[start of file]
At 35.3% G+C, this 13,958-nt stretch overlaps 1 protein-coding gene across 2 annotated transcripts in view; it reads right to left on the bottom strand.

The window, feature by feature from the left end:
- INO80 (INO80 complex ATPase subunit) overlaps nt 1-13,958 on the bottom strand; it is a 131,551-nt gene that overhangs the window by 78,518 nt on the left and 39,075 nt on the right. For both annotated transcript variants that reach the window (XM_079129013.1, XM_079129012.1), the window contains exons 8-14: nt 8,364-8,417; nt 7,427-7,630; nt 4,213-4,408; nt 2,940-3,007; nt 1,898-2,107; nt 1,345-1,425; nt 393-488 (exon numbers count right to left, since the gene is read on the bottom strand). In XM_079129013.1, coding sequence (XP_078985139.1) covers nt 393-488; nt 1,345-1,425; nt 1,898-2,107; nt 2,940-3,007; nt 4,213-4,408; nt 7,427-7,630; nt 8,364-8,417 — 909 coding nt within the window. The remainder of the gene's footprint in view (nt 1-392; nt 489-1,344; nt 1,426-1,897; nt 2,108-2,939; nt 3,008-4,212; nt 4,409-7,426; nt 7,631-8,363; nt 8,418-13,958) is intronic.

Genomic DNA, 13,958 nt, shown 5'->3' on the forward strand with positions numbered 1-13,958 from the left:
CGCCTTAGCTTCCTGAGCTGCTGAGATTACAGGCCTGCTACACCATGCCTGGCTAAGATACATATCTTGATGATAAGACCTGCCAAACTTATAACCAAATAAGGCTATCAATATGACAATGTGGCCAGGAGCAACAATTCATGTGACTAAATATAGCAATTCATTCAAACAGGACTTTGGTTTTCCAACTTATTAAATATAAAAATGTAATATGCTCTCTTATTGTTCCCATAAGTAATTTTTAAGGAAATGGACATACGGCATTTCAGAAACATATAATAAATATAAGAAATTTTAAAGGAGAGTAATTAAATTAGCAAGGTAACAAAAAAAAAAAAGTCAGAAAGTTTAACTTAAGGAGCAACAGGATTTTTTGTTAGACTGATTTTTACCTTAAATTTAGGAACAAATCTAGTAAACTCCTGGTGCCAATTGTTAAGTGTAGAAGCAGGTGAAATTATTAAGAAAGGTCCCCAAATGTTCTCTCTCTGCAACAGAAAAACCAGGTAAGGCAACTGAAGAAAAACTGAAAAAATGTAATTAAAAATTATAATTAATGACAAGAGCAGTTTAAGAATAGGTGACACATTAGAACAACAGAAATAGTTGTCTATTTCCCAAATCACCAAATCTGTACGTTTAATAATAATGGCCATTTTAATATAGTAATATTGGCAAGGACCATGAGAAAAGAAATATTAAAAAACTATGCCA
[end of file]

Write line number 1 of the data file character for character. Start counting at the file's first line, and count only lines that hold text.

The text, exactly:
At 35.3% G+C, this 13,958-nt stretch overlaps 1 protein-coding gene across 2 annotated transcripts in view; it reads right to left on the bottom strand.